• “The HELP Committee will convene Thursday to mark up four bills that target drug pricing. Sanders said that while these measures are a priority, there’s more work to be done in addressing this issue. He added that issues with affording drugs are a broader part of the ongoing challenges around affordability in healthcare.”

Tomorrow is the last day of the Covid public health emergency, and today the Department of Health and Human Services posted a fact sheet on how the end of the PHE affects telehealth.

From the Rx coverage front, the Wall Street Journal points out

  • “Advisers to the Food and Drug Administration recommended making an oral contraceptive available without a prescription for the first time, potentially widening access to birth control for women across the country. 
  • “The panel of FDA advisers voted 17 to 0 on Wednesday that there was enough evidence for the agency to approve the medication’s sale over-the-counter. The FDA, which is expected to make a final decision this summer, doesn’t have to follow the expert panel’s advice, though it often does.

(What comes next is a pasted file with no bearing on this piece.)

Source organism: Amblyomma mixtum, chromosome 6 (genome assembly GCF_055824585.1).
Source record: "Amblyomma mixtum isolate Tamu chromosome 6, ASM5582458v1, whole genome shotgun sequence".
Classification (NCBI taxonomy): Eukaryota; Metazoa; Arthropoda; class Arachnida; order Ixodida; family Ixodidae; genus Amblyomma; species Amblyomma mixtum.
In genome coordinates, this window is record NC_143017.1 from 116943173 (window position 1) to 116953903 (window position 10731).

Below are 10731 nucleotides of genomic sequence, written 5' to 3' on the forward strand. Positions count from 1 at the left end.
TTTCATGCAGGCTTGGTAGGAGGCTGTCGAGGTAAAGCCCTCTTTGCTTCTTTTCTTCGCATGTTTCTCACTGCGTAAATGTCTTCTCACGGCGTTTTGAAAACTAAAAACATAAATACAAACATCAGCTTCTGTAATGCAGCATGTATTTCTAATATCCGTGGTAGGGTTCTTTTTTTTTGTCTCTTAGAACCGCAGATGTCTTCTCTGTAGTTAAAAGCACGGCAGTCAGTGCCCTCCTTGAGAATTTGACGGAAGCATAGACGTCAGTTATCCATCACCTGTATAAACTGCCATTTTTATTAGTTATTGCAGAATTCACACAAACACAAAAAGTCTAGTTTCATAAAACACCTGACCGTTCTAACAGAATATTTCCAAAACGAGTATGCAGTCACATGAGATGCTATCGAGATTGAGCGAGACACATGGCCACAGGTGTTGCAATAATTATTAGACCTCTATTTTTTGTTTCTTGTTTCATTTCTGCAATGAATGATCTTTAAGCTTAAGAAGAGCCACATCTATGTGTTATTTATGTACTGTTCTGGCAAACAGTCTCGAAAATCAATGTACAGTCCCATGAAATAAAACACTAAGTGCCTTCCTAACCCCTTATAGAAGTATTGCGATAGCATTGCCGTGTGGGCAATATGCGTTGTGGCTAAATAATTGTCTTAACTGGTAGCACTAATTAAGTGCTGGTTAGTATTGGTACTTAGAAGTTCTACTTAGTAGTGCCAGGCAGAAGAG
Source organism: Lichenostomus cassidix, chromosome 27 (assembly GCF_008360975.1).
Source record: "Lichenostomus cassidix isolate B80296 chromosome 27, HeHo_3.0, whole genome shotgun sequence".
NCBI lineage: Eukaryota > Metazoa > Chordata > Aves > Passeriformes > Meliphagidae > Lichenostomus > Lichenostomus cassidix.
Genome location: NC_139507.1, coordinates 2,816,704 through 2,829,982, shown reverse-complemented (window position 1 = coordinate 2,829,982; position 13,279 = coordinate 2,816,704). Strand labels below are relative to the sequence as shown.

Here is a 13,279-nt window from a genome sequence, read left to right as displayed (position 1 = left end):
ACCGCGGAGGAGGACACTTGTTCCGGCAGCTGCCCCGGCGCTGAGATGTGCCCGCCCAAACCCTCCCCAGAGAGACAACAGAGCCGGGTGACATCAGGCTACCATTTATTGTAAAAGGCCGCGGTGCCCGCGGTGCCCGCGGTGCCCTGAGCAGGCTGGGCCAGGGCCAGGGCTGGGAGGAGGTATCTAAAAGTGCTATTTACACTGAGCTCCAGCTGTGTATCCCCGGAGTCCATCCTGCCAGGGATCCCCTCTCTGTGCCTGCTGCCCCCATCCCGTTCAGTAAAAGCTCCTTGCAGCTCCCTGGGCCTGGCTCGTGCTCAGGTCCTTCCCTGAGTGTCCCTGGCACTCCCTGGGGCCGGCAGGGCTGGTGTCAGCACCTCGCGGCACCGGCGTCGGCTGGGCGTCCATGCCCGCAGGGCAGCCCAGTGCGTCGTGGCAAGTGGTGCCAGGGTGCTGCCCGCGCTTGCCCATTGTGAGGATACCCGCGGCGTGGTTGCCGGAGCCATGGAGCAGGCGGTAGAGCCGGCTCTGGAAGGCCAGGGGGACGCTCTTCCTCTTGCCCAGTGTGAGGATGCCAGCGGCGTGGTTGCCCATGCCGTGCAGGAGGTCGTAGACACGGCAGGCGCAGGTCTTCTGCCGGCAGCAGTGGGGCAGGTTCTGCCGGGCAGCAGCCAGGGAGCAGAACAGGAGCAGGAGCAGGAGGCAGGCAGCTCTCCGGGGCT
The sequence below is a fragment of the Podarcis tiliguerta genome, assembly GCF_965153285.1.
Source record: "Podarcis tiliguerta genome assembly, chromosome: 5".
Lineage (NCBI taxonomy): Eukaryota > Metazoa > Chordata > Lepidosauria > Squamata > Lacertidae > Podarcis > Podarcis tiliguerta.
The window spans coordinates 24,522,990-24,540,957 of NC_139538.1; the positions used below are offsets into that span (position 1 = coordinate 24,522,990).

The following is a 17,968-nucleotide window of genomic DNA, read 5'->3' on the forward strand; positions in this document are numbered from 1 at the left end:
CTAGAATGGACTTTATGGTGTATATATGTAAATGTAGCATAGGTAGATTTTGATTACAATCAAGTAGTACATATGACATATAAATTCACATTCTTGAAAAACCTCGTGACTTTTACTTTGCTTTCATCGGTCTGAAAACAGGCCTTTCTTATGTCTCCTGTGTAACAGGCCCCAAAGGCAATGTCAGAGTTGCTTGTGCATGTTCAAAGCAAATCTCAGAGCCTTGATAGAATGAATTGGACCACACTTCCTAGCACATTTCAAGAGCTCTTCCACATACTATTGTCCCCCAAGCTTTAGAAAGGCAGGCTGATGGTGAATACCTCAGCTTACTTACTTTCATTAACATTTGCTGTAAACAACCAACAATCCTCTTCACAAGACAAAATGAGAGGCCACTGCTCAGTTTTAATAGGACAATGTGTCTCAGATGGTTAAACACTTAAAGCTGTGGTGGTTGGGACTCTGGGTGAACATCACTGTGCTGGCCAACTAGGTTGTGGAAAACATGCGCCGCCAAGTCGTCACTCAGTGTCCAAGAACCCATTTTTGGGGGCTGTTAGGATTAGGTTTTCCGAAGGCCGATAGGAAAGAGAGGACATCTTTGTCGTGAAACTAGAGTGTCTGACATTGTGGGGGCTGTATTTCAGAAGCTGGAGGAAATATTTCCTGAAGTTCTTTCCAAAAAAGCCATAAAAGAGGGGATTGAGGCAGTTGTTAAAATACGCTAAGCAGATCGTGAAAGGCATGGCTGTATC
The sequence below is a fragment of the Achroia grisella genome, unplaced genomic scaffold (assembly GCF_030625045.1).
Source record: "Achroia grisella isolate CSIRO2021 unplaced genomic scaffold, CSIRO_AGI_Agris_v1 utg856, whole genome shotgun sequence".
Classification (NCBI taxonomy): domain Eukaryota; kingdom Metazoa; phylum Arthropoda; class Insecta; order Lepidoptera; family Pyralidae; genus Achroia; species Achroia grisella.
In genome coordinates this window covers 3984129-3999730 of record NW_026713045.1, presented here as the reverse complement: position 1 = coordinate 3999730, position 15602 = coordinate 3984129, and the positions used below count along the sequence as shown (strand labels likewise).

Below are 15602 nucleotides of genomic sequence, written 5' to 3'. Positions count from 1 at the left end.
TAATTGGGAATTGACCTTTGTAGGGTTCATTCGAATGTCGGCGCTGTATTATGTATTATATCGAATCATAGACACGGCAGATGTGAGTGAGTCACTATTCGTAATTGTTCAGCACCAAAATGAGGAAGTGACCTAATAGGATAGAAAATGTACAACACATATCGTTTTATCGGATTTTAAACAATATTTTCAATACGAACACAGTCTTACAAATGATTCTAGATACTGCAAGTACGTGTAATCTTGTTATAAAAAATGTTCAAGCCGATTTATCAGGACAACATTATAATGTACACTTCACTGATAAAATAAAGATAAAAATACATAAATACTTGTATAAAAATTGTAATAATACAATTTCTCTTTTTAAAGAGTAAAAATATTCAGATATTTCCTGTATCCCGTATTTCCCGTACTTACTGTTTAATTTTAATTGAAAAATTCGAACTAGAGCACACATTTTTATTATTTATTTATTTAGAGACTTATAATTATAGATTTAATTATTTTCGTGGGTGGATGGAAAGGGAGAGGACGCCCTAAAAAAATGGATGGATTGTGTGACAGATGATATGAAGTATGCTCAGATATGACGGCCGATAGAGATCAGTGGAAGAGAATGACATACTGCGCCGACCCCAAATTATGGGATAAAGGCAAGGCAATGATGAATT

• “The FDA approved the pill, called Opill, for prescription use in 1973. HRA Pharma, owned by Perrigo, a Dublin-based generic drugmaker, submitted its application to make Opill available over-the-counter last July. 
  • “The advisory panel said the benefits of making oral contraceptives available over-the-counter outweighed the risks.”

The cost curve is pointing down.

From the medical research front, the National Institutes of Health updates us on multiple mRNA vaccines that show promise for treating HPV-Related cancers.

From the healthcare quality front, NCQA informs us

  • “We launched our Race and Ethnicity Stratification Learning Network.
  • “The network is a free, interactive, online tool that offers data and best practices to help health plans improve how they collect race and ethnicity data on enrollees.